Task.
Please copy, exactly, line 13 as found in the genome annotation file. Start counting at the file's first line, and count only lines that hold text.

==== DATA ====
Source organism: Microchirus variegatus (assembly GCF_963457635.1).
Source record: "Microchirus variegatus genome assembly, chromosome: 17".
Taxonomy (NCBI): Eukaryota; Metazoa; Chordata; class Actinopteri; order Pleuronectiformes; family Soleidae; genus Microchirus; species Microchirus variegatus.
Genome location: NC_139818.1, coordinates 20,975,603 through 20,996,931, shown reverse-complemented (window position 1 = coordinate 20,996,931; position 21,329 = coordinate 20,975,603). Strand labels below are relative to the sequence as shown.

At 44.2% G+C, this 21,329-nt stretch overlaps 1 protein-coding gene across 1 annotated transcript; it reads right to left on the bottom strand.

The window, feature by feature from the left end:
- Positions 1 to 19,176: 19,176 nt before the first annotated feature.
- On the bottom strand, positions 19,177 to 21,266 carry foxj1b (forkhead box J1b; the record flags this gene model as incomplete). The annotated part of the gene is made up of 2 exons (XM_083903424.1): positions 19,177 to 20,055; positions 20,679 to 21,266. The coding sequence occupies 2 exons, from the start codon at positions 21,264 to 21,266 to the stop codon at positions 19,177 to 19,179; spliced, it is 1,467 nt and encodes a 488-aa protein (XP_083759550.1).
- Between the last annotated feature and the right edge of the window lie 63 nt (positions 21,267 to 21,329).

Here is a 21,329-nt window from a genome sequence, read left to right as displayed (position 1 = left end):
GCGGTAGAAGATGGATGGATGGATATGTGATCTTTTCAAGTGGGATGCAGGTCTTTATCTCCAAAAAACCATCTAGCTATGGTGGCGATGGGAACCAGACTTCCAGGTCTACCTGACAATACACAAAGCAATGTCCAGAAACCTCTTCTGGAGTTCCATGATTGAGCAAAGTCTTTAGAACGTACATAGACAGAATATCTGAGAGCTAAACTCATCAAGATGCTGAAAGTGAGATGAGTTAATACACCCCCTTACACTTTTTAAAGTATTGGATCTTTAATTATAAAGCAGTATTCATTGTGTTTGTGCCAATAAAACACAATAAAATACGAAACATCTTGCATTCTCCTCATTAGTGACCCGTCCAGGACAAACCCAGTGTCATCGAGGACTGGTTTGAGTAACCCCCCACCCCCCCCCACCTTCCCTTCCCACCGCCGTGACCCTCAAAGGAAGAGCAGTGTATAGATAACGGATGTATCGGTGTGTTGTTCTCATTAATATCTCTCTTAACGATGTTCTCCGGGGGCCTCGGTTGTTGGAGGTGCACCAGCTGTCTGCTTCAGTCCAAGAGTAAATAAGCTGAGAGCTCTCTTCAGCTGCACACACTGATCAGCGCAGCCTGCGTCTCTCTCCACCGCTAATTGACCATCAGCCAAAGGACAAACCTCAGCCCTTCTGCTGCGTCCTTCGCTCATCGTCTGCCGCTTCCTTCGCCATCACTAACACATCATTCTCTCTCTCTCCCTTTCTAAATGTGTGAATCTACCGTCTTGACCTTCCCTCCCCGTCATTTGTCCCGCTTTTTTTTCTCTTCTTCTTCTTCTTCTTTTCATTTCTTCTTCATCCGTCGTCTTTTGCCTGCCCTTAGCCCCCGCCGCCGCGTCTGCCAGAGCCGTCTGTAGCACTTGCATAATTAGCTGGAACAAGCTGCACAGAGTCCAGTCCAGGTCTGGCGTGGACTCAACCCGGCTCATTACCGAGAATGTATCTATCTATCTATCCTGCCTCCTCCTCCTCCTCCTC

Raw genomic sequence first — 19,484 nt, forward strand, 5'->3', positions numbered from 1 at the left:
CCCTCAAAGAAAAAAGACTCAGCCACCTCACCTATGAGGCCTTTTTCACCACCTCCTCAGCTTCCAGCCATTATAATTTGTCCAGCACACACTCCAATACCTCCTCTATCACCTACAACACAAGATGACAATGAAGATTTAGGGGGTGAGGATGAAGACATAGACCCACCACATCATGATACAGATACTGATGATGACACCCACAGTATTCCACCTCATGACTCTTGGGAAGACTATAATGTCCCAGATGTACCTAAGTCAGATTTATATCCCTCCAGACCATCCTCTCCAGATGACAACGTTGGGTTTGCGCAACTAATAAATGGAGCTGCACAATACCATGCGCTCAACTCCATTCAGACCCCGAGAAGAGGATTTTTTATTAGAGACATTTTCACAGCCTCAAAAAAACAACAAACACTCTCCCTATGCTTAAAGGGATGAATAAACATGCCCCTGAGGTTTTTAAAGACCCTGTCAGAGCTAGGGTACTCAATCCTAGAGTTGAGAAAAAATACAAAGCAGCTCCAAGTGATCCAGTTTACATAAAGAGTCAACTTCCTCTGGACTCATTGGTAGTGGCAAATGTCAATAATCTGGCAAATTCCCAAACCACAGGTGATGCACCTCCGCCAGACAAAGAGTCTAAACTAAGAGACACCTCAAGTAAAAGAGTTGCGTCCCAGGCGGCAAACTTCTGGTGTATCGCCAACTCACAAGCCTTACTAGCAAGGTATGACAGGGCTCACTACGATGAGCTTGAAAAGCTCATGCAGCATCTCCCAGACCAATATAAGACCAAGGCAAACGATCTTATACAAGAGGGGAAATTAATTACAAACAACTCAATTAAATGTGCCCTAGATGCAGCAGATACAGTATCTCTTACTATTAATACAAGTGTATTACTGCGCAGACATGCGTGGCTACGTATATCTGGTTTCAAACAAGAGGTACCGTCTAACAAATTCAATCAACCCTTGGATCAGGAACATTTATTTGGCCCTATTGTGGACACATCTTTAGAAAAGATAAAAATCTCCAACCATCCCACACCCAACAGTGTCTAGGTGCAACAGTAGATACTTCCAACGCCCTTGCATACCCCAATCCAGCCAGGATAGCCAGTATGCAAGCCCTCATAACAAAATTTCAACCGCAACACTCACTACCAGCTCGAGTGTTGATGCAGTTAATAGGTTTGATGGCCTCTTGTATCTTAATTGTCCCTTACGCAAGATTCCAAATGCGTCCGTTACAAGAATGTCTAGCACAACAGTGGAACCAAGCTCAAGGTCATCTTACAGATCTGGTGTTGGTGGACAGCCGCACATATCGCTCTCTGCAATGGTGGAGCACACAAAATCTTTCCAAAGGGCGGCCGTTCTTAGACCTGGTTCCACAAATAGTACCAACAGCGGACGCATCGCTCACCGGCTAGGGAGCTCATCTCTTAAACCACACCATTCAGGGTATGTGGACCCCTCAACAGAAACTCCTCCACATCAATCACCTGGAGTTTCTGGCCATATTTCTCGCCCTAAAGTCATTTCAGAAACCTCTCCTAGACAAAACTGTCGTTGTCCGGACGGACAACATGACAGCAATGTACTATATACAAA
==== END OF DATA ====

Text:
CCCTCAAAGAAAAAAGACTCAGCCACCTCACCTATGAGGCCTTTTTCACCACCTCCTCAGCTTCCAGCCATTATAATTTGTCCAGCACACACTCCAATACCTCCTCTATCACCTACAACACAAGATGACAATGAAGATTTAGGGGGTGAGGATGAAGACATAGACCCACCACATCATGATACAGATACTGATGATGACACCCACAGTATTCCACCTCATGACTCTTGGGAAGACTATAATGTCCCAGATGTACCTAAGTCAGATTTATATCCCTCCAGACCATCCTCTCCAGATGACAACGTTGGGTTTGCGCAACTAATAAATGGAGCTGCACAATACCATGCGCTCAACTCCATTCAGACCCCGAGAAGAGGATTTTTTATTAGAGACATTTTCACAGCCTCAAAAAAACAACAAACACTCTCCCTATGCTTAAAGGGATGAATAAACATGCCCCTGAGGTTTTTAAAGACCCTGTCAGAGCTAGGGTACTCAATCCTAGAGTTGAGAAAAAATACAAAGCAGCTCCAAGTGATCCAGTTTACATAAAGAGTCAACTTCCTCTGGACTCATTGGTAGTGGCAAATGTCAATAATCTGGCAAATTCCCAAACCACAGGTGATGCACCTCCGCCAGACAAAGAGTCTAAACTAAGAGACACCTCAAGTAAAAGAGTTGCGTCCCAGGCGGCAAACTTCTGGTGTATCGCCAACTCACAAGCCTTACTAGCAAGGTATGACAGGGCTCACTACGATGAGCTTGAAAAGCTCATGCAGCATCTCCCAGACCAATATAAGACCAAGGCAAACGATCTTATACAAGAGGGGAAATTAATTACAAACAACTCAATTAAATGTGCCCTAGATGCAGCAGATACAGTATCTCTTACTATTAATACAAGTGTATTACTGCGCAGACATGCGTGGCTACGTATATCTGGTTTCAAACAAGAGGTACCGTCTAACAAATTCAATCAACCCTTGGATCAGGAACATTTATTTGGCCCTATTGTGGACACATCTTTAGAAAAGATAAAAATCTCCAACCATCCCACACCCAACAGTGTCTAGGTGCAACAGTAGATACTTCCAACGCCCTTGCATACCCCAATCCAGCCAGGATAGCCAGTATGCAAGCCCTCATAACAAAATTTCAACCGCAACACTCACTACCAGCTCGAGTGTTGATGCAGTTAATAGGTTTGATGGCCTCTTGTATCTTAATTGTCCCTTACGCAAGATTCCAAATGCGTCCGTTACAAGAATGTCTAGCACAACAGTGGAACCAAGCTCAAGGTCATCTTACAGATCTGGTGTTGGTGGACAGCCGCACATATCGCTCTCTGCAATGGTGGAGCACACAAAATCTTTCCAAAGGGCGGCCGTTCTTAGACCTGGTTCCACAAATAGTACCAACAGCGGACGCATCGCTCACCGGCTAGGGAGCTCATCTCTTAAACCACACCATTCAGGGTATGTGGACCCCTCAACAGAAACTCCTCCACATCAATCACCTGGAGTTTCTGGCCATATTTCTCGCCCTAAAGTCATTTCAGAAACCTCTCCTAGACAAAACTGTCGTTGTCCGGACGGACAACATGACAGCAATGTACTATATACAAA